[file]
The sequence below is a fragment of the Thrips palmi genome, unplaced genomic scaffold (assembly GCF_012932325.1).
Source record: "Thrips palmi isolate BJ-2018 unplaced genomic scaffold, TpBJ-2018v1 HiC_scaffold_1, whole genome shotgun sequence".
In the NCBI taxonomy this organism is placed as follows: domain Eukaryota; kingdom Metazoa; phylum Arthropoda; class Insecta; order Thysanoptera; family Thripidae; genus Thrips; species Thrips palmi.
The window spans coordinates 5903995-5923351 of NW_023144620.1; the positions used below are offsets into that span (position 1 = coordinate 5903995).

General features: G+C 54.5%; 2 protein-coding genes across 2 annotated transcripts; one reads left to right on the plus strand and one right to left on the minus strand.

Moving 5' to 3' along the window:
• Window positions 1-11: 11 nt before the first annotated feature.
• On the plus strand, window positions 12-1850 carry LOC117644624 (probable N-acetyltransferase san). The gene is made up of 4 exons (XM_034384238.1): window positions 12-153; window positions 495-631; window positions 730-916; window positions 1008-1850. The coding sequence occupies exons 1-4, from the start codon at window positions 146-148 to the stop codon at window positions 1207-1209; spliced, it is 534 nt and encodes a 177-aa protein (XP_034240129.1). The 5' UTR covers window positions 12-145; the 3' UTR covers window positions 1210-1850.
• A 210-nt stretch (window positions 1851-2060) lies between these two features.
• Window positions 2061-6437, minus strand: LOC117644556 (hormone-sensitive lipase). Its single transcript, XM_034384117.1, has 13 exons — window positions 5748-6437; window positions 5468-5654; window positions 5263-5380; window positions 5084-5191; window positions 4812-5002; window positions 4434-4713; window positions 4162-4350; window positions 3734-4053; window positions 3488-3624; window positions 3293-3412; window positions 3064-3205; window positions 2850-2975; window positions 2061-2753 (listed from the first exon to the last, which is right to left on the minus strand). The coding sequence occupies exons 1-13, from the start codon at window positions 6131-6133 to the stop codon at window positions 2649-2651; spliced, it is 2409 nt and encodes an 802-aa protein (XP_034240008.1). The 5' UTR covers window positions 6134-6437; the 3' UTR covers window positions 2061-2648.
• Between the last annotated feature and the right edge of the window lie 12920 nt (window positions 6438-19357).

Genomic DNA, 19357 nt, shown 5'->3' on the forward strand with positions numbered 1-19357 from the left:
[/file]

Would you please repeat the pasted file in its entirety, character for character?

The sequence below is a fragment of the Thrips palmi genome, unplaced genomic scaffold (assembly GCF_012932325.1).
Source record: "Thrips palmi isolate BJ-2018 unplaced genomic scaffold, TpBJ-2018v1 HiC_scaffold_1, whole genome shotgun sequence".
In the NCBI taxonomy this organism is placed as follows: domain Eukaryota; kingdom Metazoa; phylum Arthropoda; class Insecta; order Thysanoptera; family Thripidae; genus Thrips; species Thrips palmi.
The window spans coordinates 5903995-5923351 of NW_023144620.1; the positions used below are offsets into that span (position 1 = coordinate 5903995).

General features: G+C 54.5%; 2 protein-coding genes across 2 annotated transcripts; one reads left to right on the plus strand and one right to left on the minus strand.

Moving 5' to 3' along the window:
• Window positions 1-11: 11 nt before the first annotated feature.
• On the plus strand, window positions 12-1850 carry LOC117644624 (probable N-acetyltransferase san). The gene is made up of 4 exons (XM_034384238.1): window positions 12-153; window positions 495-631; window positions 730-916; window positions 1008-1850. The coding sequence occupies exons 1-4, from the start codon at window positions 146-148 to the stop codon at window positions 1207-1209; spliced, it is 534 nt and encodes a 177-aa protein (XP_034240129.1). The 5' UTR covers window positions 12-145; the 3' UTR covers window positions 1210-1850.
• A 210-nt stretch (window positions 1851-2060) lies between these two features.
• Window positions 2061-6437, minus strand: LOC117644556 (hormone-sensitive lipase). Its single transcript, XM_034384117.1, has 13 exons — window positions 5748-6437; window positions 5468-5654; window positions 5263-5380; window positions 5084-5191; window positions 4812-5002; window positions 4434-4713; window positions 4162-4350; window positions 3734-4053; window positions 3488-3624; window positions 3293-3412; window positions 3064-3205; window positions 2850-2975; window positions 2061-2753 (listed from the first exon to the last, which is right to left on the minus strand). The coding sequence occupies exons 1-13, from the start codon at window positions 6131-6133 to the stop codon at window positions 2649-2651; spliced, it is 2409 nt and encodes an 802-aa protein (XP_034240008.1). The 5' UTR covers window positions 6134-6437; the 3' UTR covers window positions 2061-2648.
• Between the last annotated feature and the right edge of the window lie 12920 nt (window positions 6438-19357).

Genomic DNA, 19357 nt, shown 5'->3' on the forward strand with positions numbered 1-19357 from the left: